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From Chapter III
THE CHOLESTEROL ALSO RISES

If you're of Asian descent and have ever had an alcoholic beverage, there's a fifty-fifty chance your heart rate shot up, your temperature climbed, and your face turned bright red. If you're not Asian but you've ever been in a bar frequented by people with an Asian background, chances are you've seen this reaction. It's called Asian flush or, more formally, alcohol flush response. It happens to as many as half of all people of Asian descent, but it's uncommon in just about every other population group. So what's the story? Read More...

From Chapter V
OF MICROBES AND MEN

The family of streptococcal bacteria is responsible for a wide range of human disease—from strep throat to scarlet fever, bacterial pneumonia, and rheumatic fever. Many types of streptococcal bacteria exhibit a phenomenon called molecular mimicry in which they display characteristics of human cells in order to trick the immune system. The cells these bacteria mimic include cells found in the heart, the joints, and even the brain. Read More...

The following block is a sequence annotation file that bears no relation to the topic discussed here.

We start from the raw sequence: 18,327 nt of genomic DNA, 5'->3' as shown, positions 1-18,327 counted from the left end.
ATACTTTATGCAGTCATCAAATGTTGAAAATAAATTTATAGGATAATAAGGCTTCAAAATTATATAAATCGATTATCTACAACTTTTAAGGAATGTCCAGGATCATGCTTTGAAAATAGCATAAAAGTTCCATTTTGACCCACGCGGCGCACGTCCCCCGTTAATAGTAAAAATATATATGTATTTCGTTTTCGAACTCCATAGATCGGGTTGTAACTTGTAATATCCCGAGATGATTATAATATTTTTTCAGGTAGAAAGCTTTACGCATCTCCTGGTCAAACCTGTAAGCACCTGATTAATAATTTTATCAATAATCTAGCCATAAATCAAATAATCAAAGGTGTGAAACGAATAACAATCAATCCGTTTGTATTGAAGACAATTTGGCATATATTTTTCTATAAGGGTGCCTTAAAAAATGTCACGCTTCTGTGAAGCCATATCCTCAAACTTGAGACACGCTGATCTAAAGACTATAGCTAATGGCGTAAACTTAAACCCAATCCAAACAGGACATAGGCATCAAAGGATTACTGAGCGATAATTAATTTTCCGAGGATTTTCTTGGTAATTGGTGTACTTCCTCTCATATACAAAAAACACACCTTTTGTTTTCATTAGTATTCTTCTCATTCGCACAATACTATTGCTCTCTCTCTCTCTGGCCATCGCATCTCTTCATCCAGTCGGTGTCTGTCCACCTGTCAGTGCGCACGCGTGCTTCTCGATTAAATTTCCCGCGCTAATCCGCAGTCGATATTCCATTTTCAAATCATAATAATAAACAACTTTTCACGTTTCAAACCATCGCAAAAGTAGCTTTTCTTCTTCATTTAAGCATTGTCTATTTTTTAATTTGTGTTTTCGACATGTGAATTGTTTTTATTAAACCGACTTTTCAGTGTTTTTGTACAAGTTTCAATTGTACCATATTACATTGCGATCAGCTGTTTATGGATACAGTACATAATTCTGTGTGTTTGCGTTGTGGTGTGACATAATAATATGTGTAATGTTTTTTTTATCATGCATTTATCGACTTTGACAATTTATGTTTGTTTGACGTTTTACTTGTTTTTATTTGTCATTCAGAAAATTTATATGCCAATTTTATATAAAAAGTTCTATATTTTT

From Chapter VIII
THAT'S LIFE: WHY YOU AND YOUR iPOD MUST DIE

Seth Cook is the oldest living American with a particularly rare genetic disorder. He's lost all his hair. His skin is covered in wrinkles. His arteries are hardened. His joints hurt from arthritis. He takes an aspirin and a blood thinner every day. He is twelve years old. Read More...

 

 


The foregoing is excerpted from Survival of the Sickest by Sharon Moalem. All rights reserved. No part of this book may be used or reproduced without written permission from HarperCollins Publishers, 10 East 53rd Street, New York, NY 10022

 





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